Def: If a code has M codewords of length n and has minimum distance d, then it is called an (n, M, d)-code.
Def: Let Aq(n,d) denote the maximum M such that there exists a q-ary (n, M, d)-code.
Prob. 1: Show that Aq(n,1) = qn.
In general, the value of Aq(n,d) is not known even for small values of the parameters. For instance, at present we know only that:
72 A2(10,3) 79 and
144 A2(11,3) 158.
To cite just two examples where the value has not been determined.
Prob. 2: Prove that A2(3,2) = 4.
Prob. 3: Let d = 2e + 1. Prove that
(This is a sphere-packing upper bound on Aq(n,d). )
Prob. 4: For arbitrary d show that
(This is known as the Gilbert-Varshamov lower bound).
Prob. 5: Show that 19 A2(10,3) 93.
Prob. 6: Prove that A2(5,3) = 4 and show that there is a unique (up to equivalence) binary (5,4,3) -code.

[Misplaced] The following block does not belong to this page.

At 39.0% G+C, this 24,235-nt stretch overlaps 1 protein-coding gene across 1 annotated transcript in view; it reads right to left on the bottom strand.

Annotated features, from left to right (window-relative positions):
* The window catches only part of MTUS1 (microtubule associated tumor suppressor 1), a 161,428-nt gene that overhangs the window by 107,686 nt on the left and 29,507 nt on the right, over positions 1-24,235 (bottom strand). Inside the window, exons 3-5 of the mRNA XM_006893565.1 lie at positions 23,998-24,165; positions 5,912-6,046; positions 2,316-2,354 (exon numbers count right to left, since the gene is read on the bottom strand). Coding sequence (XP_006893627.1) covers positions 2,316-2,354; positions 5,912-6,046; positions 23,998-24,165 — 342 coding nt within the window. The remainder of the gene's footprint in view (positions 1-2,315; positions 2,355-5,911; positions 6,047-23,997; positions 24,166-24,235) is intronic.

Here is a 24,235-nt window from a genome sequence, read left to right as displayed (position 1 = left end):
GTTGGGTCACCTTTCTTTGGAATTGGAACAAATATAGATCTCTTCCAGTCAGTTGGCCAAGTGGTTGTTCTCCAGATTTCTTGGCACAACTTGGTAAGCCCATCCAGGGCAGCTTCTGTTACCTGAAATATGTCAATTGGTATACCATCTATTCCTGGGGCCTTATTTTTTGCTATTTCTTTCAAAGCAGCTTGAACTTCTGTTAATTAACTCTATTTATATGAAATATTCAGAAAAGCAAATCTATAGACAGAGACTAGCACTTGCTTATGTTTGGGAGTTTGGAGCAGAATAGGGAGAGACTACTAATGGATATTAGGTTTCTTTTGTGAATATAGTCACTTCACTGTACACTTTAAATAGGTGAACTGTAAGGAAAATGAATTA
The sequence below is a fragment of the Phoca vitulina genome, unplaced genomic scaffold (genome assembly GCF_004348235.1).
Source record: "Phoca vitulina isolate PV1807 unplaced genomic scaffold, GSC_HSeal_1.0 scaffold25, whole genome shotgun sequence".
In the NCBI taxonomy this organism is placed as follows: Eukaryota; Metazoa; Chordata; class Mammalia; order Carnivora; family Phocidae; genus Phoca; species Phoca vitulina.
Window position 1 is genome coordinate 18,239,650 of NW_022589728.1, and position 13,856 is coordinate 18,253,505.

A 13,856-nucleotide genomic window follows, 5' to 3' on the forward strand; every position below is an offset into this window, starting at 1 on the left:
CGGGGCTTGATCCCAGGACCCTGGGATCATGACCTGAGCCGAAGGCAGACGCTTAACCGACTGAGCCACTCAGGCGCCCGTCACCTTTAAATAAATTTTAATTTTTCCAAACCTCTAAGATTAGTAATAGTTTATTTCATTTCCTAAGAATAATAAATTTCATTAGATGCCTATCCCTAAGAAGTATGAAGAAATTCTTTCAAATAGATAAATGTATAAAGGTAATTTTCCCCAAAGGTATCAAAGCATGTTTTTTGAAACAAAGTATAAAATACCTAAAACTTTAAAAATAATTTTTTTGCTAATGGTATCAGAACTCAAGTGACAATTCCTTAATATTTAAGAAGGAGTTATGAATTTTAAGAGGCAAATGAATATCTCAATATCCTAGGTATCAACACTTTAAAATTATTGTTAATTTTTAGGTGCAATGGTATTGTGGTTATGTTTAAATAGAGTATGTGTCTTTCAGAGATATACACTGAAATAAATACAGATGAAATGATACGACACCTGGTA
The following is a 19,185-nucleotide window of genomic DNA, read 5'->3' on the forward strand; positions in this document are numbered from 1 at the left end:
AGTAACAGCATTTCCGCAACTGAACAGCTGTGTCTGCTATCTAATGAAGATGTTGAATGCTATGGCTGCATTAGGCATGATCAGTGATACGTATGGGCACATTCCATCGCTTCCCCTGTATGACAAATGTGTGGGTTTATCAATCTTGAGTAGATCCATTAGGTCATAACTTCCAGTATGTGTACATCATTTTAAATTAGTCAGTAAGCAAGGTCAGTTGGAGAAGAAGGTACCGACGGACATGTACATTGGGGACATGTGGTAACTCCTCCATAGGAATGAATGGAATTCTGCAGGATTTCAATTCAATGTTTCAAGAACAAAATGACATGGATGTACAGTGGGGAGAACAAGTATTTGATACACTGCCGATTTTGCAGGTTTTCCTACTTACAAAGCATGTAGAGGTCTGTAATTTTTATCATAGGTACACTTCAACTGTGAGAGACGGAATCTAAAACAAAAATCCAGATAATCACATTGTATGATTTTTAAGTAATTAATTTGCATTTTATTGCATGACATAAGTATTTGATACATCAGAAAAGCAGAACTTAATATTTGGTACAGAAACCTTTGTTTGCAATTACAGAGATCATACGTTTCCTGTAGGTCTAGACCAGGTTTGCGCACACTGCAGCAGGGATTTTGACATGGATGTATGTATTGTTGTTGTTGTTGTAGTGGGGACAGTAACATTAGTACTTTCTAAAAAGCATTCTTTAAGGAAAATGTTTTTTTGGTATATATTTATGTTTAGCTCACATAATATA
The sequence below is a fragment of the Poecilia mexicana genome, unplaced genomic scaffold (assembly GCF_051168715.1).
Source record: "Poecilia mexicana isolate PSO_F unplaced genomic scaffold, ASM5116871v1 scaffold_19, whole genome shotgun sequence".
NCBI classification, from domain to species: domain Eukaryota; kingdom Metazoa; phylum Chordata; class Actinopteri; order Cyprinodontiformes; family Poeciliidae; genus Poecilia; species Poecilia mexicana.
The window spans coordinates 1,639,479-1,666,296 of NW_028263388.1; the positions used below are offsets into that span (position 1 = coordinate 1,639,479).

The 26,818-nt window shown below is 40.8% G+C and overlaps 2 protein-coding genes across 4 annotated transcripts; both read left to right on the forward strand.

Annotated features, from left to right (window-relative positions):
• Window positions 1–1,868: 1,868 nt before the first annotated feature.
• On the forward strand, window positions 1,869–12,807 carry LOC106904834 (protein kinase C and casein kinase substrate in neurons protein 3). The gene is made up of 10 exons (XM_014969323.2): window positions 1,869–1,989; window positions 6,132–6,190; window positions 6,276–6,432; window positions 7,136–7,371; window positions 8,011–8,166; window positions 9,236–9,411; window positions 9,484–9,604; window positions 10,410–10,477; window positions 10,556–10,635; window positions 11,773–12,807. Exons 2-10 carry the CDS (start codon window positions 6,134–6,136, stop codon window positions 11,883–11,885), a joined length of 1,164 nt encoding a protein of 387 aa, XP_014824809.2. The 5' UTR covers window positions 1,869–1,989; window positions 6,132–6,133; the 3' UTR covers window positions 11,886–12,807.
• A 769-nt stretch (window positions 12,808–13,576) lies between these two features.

Prob. 7: Prove that A2(n,d) 2A2(n-1,d).
Prob. 8: Prove that over a binary alphabet, if there exists an (n, M, 2k)-code then there exists an (n, M, 2k)-code with all codewords of even weight.
Prob. 9: Prove that Aq(n,d) qn - d + 1. (For linear codes this is known as the Singelton bound).
Prob 10: Show that if
then there exists a binary linear [n,k]-code with minimum distance at least d.
Deduce from this that A2(n,d) 2k, where k is the largest integer satisfying the above inequality. (This is the Gilbert-Varshamov bound in the case q = 2).